Paul Schnackenburg examines the comprehensive guidance Microsoft offers for “how to do security” in Azure and demonstrates how to use the tool that brings it all together: Azure Security Center (ASC)
That this year has been an interesting one for us in IT is an understatement. It’s been a very good year for public cloud though, with record growth in AWS and Azure. And for many businesses, the “digital transformation” journey towards the cloud has been highly accelerated. Maybe last year’s small proof-of-concept Azure deployments have grown into full-scale production resources. Or the inability to access your co-lo datacenter servers due to COVID-19 restrictions has forced a migration of VMs to public cloud.
Whatever the reason, you may find yourself responsible for a lot more cloud Infrastructure-as-a-Service (IaaS) and Platform-as-a-Service (PaaS) resources and now taking stock of the security posture of all of it.
This article will look at the comprehensive guidance Microsoft offers for “how to do security” in Azure and how to use the tool that brings it all together: Azure Security Center (ASC).
Cloud Adoption Framework
The CAF is a good place to start, at any stage in your cloud journey, particularly for larger businesses. Based on cloud adoption best practices from Microsoft, partners and customers, it has guidance and tools to shape technology, people and processes for cloud success. It covers strategy and planning, migration, governing, management, organization and innovation. Here we’re going to focus on the security strategy, part which covers conceptS such as securing your cloud resources as well as using cloud technology to transform how you do security, along with the shared responsibility model.
Moving to the cloud means that some parts of security (physical hosts/network/datacenters) are now the responsibility of the provider, whereas other parts stay with you (data, endpoint devices, accounts and identities). Further, with IaaS you still have to secure the OS and applications in your VMs, apply network controls and manage your identity directory (Azure Active Directory — AAD). Using PaaS services shifts some of these responsibilities to the cloud provider, depending on the service you’re using. This is one reason that you should look to modernize your applications away from IaaS towards PaaS as there’s less for you to secure, but new features to understand to ensure a good security resilience.
The CAF also covers different admin security roles involved in managing cyberrisk and how they change when you’re in the cloud. More direct guidance is also on offer through a set of recommendations and a reference implementation.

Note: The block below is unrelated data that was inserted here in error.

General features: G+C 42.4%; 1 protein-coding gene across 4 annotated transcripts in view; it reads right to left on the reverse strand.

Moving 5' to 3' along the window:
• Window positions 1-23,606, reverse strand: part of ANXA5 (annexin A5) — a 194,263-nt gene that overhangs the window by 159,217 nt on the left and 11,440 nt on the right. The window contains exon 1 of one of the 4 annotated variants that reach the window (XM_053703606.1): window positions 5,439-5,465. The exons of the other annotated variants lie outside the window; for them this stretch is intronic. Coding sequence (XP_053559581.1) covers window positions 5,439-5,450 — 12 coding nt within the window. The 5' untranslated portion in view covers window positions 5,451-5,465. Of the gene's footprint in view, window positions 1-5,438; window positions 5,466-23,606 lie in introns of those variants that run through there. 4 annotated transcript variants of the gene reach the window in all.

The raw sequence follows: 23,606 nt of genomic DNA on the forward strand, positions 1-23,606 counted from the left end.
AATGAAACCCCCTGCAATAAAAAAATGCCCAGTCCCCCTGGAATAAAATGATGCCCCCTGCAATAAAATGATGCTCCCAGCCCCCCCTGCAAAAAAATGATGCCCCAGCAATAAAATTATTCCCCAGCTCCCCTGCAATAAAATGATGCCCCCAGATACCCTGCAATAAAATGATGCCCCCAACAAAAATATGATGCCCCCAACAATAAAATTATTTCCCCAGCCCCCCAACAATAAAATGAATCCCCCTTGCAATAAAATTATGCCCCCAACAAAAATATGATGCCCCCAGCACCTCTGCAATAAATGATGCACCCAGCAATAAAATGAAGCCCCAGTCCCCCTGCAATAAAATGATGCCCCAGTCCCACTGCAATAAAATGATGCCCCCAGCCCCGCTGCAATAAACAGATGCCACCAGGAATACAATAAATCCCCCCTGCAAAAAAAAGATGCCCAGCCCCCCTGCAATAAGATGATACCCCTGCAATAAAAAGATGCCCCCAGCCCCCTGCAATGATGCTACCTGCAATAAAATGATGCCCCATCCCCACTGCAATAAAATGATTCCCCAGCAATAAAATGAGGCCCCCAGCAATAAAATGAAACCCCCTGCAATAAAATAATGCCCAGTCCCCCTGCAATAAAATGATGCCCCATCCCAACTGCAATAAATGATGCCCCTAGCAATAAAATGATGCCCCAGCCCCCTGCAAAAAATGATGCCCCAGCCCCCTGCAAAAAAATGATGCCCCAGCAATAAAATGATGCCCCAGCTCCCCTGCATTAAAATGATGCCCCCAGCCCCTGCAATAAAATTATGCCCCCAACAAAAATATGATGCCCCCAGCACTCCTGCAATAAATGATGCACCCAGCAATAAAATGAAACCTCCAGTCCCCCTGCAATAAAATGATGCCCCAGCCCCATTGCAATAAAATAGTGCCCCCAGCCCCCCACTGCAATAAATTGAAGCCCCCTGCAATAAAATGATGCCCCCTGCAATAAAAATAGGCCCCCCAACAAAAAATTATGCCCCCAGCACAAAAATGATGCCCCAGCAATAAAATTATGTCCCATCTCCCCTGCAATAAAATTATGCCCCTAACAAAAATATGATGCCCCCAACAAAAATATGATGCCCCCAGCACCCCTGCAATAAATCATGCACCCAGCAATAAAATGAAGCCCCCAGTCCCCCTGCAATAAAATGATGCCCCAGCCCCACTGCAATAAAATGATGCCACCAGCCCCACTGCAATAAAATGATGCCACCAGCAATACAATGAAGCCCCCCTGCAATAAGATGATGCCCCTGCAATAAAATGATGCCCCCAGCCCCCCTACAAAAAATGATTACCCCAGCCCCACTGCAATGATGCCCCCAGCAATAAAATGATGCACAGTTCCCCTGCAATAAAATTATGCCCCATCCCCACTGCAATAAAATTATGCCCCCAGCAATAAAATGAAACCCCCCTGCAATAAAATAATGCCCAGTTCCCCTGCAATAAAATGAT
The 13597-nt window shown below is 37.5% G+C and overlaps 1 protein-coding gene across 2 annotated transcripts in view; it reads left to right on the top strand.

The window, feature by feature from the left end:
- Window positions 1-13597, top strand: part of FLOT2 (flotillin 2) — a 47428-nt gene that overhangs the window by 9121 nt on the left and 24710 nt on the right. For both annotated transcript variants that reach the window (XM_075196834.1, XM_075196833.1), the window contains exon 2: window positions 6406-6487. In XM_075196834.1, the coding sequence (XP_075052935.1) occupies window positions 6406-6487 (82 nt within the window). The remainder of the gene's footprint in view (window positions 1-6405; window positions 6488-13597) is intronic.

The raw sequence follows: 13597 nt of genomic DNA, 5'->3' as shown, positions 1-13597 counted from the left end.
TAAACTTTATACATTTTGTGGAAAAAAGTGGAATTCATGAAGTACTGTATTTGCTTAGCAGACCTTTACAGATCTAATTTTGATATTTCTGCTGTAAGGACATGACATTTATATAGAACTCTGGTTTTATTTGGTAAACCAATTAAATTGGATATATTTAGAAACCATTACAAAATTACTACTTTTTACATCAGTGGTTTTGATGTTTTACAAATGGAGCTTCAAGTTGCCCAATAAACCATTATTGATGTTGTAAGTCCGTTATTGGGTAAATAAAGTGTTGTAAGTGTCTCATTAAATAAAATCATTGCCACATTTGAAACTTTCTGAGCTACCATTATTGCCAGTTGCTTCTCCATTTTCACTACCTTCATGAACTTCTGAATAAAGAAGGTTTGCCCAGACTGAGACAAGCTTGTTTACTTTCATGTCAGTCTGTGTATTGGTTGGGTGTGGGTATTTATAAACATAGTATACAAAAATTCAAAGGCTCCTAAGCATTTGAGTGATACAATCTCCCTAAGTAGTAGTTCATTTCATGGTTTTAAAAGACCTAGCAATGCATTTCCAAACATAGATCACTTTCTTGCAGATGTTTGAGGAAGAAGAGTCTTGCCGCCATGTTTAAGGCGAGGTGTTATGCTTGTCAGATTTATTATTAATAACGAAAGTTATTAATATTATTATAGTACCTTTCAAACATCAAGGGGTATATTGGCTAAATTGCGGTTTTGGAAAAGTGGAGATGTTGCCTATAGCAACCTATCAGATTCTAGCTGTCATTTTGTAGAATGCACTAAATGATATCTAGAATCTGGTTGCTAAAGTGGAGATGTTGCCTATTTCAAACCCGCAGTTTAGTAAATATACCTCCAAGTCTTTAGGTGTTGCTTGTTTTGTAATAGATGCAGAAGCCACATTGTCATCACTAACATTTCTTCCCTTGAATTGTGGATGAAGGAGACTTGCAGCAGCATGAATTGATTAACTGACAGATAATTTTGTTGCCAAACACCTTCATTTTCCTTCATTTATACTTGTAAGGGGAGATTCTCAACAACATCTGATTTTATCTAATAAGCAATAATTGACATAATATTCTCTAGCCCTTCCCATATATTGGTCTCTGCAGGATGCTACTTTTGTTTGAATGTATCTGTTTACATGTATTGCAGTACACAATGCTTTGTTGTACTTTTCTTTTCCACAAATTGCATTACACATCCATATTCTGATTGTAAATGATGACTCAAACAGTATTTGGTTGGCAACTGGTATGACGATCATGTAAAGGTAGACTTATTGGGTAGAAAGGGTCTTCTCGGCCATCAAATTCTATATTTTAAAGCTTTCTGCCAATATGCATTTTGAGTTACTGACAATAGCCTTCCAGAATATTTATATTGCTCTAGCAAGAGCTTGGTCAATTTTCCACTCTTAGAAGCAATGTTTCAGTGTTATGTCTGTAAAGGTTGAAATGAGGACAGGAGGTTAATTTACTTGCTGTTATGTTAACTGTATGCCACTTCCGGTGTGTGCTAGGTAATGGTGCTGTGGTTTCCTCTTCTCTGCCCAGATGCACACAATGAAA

The Well-Architected Framework, on the other hand, is a set of assessments building on these five pillars:
The assessments ascertain where you’re at today, and then spits out a set of curated guidance to improve your approach.
Azure Security Benchmark
The Azure Security Benchmark (ASB) builds on the Center for Internet Security (CIS) controls to manage security settings for: Network, Identity, Privileged Access, Data Protection, Asset Management, Logging and Threat Detection, Incident Response, Posture and Vulnerability Management, Endpoint Security, Backup and Recovery and Governance and Strategy.
If you haven’t heard of CIS, it’s a not-for-profit that provide security benchmarks for Linux, Windows, Cisco, Docker and many, many other platforms, for free. Microsoft has worked closely with the organization to nail down the CIS 1.1.0 benchmark that surfaces in Azure.
Each of the links above leads to the individual list of controls that you should implement. Take Backup and Recovery as an example. It has four tasks to complete. BR-1 is about ensuring regular, automated backups, and BR-2 stipulates encrypting the backed-up data. BR-3 covers validating all backups including the use of your customer managed keys to do so. After all, you don’t want just backup; you need successful restores, and making sure it all works as expected is vital, including the decryption part. BR-4 talks about recovering lost or accidentally deleted keys using soft delete in Azure Key Vault.
Reading through the ASB (it’s short and concise) will give you a thorough understanding of why each security control is important and what to do, but if that was all you had, it would still be a big project to inventory all your Azure resources and then ensure that every control was enabled for each applicable resource. Fortunately, you don’t have to do any of that — Azure Security Center will do all the heavy lifting for you.
Azure Security Center